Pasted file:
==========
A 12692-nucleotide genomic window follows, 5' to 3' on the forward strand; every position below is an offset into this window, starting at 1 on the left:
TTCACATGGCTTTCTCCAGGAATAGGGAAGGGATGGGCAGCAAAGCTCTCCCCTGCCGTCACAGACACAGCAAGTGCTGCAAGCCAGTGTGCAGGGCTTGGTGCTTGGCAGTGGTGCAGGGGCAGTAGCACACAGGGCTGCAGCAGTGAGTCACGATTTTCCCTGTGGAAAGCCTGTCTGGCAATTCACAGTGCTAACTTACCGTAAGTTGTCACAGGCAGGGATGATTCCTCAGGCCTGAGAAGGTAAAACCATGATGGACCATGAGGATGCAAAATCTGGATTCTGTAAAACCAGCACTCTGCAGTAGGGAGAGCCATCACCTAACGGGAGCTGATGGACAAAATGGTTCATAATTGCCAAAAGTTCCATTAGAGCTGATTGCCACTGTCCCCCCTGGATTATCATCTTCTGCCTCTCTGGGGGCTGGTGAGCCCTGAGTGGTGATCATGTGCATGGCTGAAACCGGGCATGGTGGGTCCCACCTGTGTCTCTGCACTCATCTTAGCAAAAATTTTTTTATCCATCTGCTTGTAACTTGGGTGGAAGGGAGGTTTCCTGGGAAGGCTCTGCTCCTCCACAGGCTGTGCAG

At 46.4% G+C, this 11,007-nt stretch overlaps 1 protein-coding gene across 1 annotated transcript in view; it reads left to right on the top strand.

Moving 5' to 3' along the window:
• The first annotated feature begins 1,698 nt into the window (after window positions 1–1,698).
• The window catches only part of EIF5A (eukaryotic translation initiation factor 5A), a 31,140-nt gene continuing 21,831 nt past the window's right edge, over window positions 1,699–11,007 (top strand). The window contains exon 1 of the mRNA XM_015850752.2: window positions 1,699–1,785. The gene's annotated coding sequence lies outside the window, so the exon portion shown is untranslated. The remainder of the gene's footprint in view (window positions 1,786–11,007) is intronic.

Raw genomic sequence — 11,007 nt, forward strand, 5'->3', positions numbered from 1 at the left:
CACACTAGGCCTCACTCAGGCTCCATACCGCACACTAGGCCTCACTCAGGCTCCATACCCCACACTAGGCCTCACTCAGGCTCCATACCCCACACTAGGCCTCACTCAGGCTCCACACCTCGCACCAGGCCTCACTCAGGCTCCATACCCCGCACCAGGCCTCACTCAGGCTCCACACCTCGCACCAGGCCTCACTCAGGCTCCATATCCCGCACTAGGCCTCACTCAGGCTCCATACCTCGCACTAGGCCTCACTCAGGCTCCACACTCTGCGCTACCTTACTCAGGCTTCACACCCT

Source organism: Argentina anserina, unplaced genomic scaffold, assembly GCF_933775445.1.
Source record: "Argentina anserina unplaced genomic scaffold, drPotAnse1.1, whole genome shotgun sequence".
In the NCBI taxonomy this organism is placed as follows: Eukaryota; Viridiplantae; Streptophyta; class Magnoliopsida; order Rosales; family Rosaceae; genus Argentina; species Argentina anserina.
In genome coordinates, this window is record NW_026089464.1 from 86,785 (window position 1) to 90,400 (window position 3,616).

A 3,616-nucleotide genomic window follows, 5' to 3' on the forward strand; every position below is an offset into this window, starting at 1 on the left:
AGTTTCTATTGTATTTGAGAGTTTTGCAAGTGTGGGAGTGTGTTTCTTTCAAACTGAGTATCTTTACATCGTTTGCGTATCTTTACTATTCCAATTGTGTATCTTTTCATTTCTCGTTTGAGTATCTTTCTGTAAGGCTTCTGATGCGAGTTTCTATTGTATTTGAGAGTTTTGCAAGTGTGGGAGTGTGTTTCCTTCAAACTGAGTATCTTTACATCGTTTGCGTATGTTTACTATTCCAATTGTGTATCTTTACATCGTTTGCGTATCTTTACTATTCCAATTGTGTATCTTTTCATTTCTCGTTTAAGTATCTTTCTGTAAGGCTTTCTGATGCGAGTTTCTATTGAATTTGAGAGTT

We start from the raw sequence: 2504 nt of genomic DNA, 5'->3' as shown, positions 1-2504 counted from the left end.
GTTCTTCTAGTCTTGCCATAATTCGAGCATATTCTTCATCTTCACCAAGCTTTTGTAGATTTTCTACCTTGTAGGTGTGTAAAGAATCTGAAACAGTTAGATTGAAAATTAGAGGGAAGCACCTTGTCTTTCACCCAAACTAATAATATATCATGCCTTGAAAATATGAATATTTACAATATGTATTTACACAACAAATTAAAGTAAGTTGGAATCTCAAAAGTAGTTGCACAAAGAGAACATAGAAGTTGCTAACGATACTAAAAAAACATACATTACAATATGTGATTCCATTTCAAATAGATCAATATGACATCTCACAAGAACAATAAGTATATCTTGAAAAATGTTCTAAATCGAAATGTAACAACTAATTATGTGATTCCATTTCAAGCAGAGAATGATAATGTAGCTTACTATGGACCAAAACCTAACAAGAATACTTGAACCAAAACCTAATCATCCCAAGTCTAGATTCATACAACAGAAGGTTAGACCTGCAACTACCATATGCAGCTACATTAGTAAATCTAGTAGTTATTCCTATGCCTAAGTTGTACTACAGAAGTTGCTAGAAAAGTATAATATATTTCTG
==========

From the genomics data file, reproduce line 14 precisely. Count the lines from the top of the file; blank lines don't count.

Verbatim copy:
AGTTTCTATTGTATTTGAGAGTTTTGCAAGTGTGGGAGTGTGTTTCTTTCAAACTGAGTATCTTTACATCGTTTGCGTATCTTTACTATTCCAATTGTGTATCTTTTCATTTCTCGTTTGAGTATCTTTCTGTAAGGCTTCTGATGCGAGTTTCTATTGTATTTGAGAGTTTTGCAAGTGTGGGAGTGTGTTTCCTTCAAACTGAGTATCTTTACATCGTTTGCGTATGTTTACTATTCCAATTGTGTATCTTTACATCGTTTGCGTATCTTTACTATTCCAATTGTGTATCTTTTCATTTCTCGTTTAAGTATCTTTCTGTAAGGCTTTCTGATGCGAGTTTCTATTGAATTTGAGAGTT